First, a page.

Geoff Robinson is deaf in one ear. This makes him a more interesting installation artist than those with balanced hearing. To the impaired, sight and sound are treated less as sensory comfort and more as unqualified phenomenae. Images, echoes, forms, resonances, shapes, harmonics, shadows, drones, glare - all are reworked as suspect material in Geoff's installations. His work is seeded with doubt and apprehension. His materials are less about fragility and more their unsettling tactility. Water is about to pour over an edge; clouds rise like steam; light shafts stun the eye; trees grow unpredictably; indistinct rumbles disorient perspective.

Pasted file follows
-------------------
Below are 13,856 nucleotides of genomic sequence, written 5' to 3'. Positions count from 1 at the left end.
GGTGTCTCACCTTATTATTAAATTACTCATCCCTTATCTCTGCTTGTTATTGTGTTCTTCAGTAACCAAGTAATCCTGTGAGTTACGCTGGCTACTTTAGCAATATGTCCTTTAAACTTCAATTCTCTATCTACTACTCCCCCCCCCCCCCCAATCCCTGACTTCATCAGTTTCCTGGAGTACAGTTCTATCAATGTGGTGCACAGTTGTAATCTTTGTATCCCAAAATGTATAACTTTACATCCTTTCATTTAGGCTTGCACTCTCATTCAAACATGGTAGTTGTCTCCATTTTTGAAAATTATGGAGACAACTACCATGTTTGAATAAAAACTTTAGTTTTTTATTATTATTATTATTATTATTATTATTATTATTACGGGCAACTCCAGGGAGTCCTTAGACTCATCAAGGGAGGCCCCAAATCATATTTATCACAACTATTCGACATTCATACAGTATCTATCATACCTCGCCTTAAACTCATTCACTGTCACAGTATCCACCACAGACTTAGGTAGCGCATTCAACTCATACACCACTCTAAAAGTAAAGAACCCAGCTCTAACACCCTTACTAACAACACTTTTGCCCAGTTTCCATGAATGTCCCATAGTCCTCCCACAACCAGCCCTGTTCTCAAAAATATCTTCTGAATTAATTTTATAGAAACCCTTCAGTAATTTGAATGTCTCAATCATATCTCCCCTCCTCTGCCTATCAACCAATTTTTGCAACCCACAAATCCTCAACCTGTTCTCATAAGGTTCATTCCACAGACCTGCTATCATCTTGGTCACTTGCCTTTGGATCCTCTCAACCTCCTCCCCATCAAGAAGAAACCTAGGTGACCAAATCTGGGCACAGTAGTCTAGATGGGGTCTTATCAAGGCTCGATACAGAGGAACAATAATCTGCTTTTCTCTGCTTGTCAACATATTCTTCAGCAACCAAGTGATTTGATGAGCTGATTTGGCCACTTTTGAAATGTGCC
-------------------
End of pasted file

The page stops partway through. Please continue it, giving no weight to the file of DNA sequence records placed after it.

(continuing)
In LEGIONS IN THE CEILING at Bus, all sound and vision are located in the roof: the ceiling is peeled back to revel strange shadows and bursts of light. Lo-fi rumbles suggest chairs being dragged across the crawlspace above. Someone’s doing something not-nice. This is Geoff doing cinema without being photo-precious about it. This ain’t sepia turn-of-the-century poetic crud with a few dried apples in Joseph Cornell boxes: this is carney spooksville abstracted. It’s pop without Pop Culture 101; it’s the fetid inversion of materials in order to bypass references. (References are for dorks.) Don’t open the fridge. Don’t go down the basement. Don’t go up the attic. LEGIONS IN THE CEILING points at you: it saw what you did and it knows who you are. Geoff is with the people who live under the stairs. They are legion. He’s making noise with them. He’s deaf in one ear but he hears cinema better than you.